Classics, Drama

Tom Wopat in: The Godfather

as: Michael Corleone

Though it’s hard to imagine anyone but Al Pacino in the role for which he won his first Academy Award nomination, the screen legend was not the film’s producers’ first choice for the part of Michael Corleone. Tom Wopat is not even remotely Italian, but neither are Warren Beatty, Jack Nicholson, or Ryan O’Neal, all of whom were in the running for the part at one time or another. In fact, the role originally went to James Caan, who ultimately would play Michael’s older brother Sonny in The Godfather.

Basically, what I’m saying here is, Tom Wopat could’ve (and would’ve) been fantastic as Michael Corleone.

"I'll  make him an offer... you know the rest."

“I’ll make him an offer… you know the rest.”


As The Godfather is essentially a perfect movie, I wouldn’t deign to suggest any major changes in the Michael role. There are, however, a few issues that would’ve needed to be addressed.

Pacino was 31 years old at the time The Godfather was shot; Wopat would’ve been only 20. However, I don’t see this as being a huge problem. In the movie, Michael Corleone is 25, so 20 wouldn’t have been too far off.

And, if the filmmakers worried that Wopat appeared to young, they could have used makeup to make him appear slightly older. They did a bang up job on Marlon Brando in his Oscar winning role as Vito Corleone—Brando was 41 at the time, but was made to look as though he was in his late 50s/early 60s.

Another potential problem is a matter of body type. In the book on which the movie is based, it is stated that Sonny Corleone is a tall, muscly fellow, while younger brother Michael is shorter and slighter. This wasn’t an issue in the actual film, as Caan, at five-foot-nine, really is a few inches taller than Pacino; Caan was also considerably broader than his wiry-framed co-star.

Wopat, however, stands an even six feet and has a more athletic build than Pacino. But, as countless films have shown, height differences can be easily compensated for with very, very basic filmmaking tricks. And, beside a young James Caan, young Tom Wopat would still have been much thinner—simple costuming choices could’ve further disguised this.

Finally, you may be thinking, “Al Pacino is one of the greatest actors of his generation. Could Tom Wopat really have held his own in a film like The Godfather?”

Well, you gosh darn Doubting Thomas, The Godfather was just Pacino’s third film role, and the first in which he had a major part. He was a relative unknown, as Wopat was at the time. Few people outside of Francis Ford Coppola suspected that Pacino was capable of delivering the exceptional performance that he did. Who’s to say that Tom Wopat couldn’t have knocked it out of the park, as well? The man’s got chops aplenty.

Photo credit: alvarezperea via / CC BY-NC


Tom Wopat in: No Country for Old Men

as: Anton Chigurh

Winner of the Best Picture award at the 80th Academy Awards in 2008 (as well as three other Oscars), No Country for Old Men is, from what our research* suggests, a love-it-or-hate-it affair. And, it seems to be almost perfectly split along gender lines: men tend to love No Country; women, not so much.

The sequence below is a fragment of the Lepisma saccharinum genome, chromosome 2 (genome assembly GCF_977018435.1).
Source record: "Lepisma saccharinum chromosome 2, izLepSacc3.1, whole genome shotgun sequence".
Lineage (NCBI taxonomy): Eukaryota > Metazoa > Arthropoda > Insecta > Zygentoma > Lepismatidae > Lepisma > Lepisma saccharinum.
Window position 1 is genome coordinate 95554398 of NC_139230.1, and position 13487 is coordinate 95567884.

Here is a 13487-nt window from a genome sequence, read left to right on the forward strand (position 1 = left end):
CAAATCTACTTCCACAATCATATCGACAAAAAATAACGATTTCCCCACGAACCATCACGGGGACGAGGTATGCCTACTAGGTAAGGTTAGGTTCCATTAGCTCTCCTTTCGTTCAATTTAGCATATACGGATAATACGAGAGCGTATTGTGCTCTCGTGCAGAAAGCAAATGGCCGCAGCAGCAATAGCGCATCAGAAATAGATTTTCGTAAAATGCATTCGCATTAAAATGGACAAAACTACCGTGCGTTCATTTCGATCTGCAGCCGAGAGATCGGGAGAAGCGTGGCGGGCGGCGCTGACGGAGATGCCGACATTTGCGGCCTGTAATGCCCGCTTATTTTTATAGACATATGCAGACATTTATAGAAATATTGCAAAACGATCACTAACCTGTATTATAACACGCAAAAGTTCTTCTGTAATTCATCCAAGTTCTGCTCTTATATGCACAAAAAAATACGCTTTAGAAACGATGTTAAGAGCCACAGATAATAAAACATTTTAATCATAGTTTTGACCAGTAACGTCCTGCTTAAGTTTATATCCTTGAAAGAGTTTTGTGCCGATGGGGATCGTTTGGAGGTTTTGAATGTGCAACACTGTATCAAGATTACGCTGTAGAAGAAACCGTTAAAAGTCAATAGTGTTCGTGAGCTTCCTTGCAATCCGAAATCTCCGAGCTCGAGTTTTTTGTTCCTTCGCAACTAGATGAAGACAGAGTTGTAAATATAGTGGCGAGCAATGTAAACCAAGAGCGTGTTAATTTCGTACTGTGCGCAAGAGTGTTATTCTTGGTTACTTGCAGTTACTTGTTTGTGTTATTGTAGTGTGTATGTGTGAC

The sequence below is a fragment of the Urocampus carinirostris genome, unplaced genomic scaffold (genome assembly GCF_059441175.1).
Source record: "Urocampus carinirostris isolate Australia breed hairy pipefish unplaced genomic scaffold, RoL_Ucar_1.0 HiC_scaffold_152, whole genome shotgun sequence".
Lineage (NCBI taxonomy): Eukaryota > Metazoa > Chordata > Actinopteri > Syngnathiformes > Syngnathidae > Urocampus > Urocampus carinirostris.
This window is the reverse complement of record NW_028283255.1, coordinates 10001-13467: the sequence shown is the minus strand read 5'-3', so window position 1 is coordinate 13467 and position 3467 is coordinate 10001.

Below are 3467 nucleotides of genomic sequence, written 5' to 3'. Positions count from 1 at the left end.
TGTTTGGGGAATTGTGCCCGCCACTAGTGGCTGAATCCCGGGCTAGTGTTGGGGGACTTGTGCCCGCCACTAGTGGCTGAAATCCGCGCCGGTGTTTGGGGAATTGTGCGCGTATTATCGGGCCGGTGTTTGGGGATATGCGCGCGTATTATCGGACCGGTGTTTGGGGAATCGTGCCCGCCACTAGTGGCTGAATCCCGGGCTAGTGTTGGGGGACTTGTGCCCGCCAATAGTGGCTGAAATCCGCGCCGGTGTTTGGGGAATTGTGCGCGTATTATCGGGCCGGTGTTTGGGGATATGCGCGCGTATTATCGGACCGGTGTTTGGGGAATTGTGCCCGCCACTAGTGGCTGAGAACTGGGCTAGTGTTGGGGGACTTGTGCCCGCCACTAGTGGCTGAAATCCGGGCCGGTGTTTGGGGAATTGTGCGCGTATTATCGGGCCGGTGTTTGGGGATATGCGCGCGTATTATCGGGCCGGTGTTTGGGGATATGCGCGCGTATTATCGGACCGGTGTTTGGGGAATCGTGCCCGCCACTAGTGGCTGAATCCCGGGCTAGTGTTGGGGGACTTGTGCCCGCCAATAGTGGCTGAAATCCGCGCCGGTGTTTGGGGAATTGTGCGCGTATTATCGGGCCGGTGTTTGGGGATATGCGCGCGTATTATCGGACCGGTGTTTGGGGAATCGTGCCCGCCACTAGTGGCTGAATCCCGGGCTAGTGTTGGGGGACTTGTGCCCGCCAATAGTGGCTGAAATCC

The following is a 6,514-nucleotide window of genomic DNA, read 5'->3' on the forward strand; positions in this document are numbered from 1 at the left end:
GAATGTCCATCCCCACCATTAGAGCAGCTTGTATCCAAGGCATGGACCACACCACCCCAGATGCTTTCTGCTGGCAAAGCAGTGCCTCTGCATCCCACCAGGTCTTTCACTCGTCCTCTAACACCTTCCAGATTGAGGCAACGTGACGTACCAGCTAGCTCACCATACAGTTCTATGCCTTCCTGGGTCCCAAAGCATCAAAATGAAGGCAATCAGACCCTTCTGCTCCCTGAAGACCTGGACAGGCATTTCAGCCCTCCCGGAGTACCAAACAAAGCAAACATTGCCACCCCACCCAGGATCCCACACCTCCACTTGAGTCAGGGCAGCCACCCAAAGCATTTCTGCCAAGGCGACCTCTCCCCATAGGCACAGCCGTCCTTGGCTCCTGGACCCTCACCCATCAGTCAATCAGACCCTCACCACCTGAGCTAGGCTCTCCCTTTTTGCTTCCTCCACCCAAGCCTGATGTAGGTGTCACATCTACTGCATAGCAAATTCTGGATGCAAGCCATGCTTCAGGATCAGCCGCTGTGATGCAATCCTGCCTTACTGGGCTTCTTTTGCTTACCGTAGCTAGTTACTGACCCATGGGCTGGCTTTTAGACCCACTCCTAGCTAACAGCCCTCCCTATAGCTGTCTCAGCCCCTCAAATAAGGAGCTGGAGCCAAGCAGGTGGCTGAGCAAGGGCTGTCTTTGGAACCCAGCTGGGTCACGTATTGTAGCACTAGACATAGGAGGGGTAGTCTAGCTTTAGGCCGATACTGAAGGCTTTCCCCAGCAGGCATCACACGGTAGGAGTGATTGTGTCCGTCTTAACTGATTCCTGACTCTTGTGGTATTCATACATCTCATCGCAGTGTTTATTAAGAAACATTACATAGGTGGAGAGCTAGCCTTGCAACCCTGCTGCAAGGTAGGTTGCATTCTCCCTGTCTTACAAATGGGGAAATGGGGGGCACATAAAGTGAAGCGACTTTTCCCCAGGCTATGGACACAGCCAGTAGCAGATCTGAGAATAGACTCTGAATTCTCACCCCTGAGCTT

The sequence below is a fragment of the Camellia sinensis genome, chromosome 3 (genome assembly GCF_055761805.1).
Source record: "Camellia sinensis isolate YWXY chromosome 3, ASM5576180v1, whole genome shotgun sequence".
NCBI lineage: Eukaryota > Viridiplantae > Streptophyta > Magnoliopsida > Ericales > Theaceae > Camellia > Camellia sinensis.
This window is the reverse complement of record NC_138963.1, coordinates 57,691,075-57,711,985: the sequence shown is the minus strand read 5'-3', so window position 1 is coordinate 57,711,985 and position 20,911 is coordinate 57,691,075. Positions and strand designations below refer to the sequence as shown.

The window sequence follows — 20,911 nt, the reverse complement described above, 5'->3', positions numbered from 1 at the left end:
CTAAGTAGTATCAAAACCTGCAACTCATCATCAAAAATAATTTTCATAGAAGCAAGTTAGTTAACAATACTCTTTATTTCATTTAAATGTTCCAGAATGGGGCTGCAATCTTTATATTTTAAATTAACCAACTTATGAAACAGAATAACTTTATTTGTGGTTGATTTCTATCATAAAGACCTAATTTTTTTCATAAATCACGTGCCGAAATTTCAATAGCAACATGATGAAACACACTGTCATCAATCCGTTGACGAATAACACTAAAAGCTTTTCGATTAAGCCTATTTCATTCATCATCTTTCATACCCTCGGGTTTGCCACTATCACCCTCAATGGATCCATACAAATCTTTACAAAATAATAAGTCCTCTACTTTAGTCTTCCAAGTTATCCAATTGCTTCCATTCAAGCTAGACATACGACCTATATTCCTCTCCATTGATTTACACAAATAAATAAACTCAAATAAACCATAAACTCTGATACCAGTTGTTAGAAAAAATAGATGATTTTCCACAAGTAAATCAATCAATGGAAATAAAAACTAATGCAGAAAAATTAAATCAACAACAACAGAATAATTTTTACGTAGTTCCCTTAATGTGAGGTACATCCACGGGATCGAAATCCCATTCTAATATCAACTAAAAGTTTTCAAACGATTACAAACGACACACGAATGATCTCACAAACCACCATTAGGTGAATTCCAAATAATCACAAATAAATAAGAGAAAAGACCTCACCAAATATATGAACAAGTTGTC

It is an absolutely brilliant film, but when half the population just plain doesn’t like it, it’s clear it needs some sort of fix. The solution: Tom Wopat. Of course.

Why Wopat?

Excellent performances abound in No Country for Old Men, but the male actors providing said performances are, across the board, some unfortunate-looking gentlemen. Josh Brolin’s strong supporting turn might’ve made a difference here if he weren’t sporting a dirtbag mustache. Not to reduce it to anything too simplistic, but one way to make the film at least a bit more appealing to the ladies would be to add a good looking guy like Tom Wopat to the mix. So, sorry Javier Bardem, but you’re out and Wopat is in, your Best Supporting Actor Oscar be darned!


We know from his time on The Dukes of Hazzard that Wopat looks great in Western wear—cowboy boots, faded jeans, weathered button-down shirts, etc.—so the costuming’s already on point. Chigurh’s weirdly lopsided pageboy haircut might be a problem, however: Wopat’s glorious, flowing mane should not, and likely could not, be molded into such a hideous style, so the villain’s hairdo would need to be rethunk.

Bardem was 37 when No Country was made; Wopat was 54. An older Chigurh is a scarier and more menacing one, in our opinion. In reviews and other writing on the film, the hitman was frequently described as an “unstoppable killing machine”—if he’s older, that means he’s been doing his job for longer, and if someone in that profession has been doing it for a long time, that means he must be pretty dang good at it. If he’s older, he’s deadlier.

At least part of that extended run of murderous excellence (maybe not the best word…?) could be chalked up to our first point. If a creepy-looking dude like the Anton Chigurh that actually appears in No Country for Old Men approached you, you’d naturally be a bit more on your guard. Make it a good looking guy like Wopat, though, and you’d likely be far more welcoming, even if he is carrying one of those weird riveting tools around.

Wopat Chigurh’s victims would go out with holes in their heads, but smiles on their faces.

* a.k.a. asking people we know who’ve seen the movie

Photo credit: Franco Mathson via / CC BY-NC